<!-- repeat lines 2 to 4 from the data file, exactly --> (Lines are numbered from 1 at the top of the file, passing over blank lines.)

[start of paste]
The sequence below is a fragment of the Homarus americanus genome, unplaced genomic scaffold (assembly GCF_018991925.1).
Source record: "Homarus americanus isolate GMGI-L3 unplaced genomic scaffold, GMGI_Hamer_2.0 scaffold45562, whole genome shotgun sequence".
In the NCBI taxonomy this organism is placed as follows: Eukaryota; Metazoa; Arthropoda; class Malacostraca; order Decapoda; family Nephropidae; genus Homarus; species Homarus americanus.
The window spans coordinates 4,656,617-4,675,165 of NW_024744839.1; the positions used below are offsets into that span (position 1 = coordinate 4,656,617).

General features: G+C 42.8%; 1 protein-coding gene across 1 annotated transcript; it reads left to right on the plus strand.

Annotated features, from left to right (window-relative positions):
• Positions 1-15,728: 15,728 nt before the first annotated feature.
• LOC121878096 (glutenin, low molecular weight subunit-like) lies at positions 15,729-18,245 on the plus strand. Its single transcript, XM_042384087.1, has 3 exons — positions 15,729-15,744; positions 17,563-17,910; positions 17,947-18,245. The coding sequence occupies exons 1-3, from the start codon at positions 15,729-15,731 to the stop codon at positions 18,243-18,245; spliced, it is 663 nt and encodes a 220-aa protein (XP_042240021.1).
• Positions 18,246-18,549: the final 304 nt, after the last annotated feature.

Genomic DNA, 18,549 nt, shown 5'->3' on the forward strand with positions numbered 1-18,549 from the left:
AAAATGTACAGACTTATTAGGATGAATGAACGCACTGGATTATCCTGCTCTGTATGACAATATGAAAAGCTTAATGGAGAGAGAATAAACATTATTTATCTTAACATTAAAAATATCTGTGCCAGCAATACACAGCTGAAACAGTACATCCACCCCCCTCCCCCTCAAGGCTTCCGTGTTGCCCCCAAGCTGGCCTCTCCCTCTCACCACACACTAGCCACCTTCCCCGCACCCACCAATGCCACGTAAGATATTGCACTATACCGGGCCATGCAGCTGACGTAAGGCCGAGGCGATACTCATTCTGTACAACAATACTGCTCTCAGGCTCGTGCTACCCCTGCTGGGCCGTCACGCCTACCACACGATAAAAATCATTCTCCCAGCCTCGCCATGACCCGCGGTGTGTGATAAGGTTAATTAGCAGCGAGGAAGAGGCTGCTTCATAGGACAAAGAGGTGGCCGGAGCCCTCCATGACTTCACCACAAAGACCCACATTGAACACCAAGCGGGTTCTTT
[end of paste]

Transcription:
Source record: "Homarus americanus isolate GMGI-L3 unplaced genomic scaffold, GMGI_Hamer_2.0 scaffold45562, whole genome shotgun sequence".
In the NCBI taxonomy this organism is placed as follows: Eukaryota; Metazoa; Arthropoda; class Malacostraca; order Decapoda; family Nephropidae; genus Homarus; species Homarus americanus.
The window spans coordinates 4,656,617-4,675,165 of NW_024744839.1; the positions used below are offsets into that span (position 1 = coordinate 4,656,617).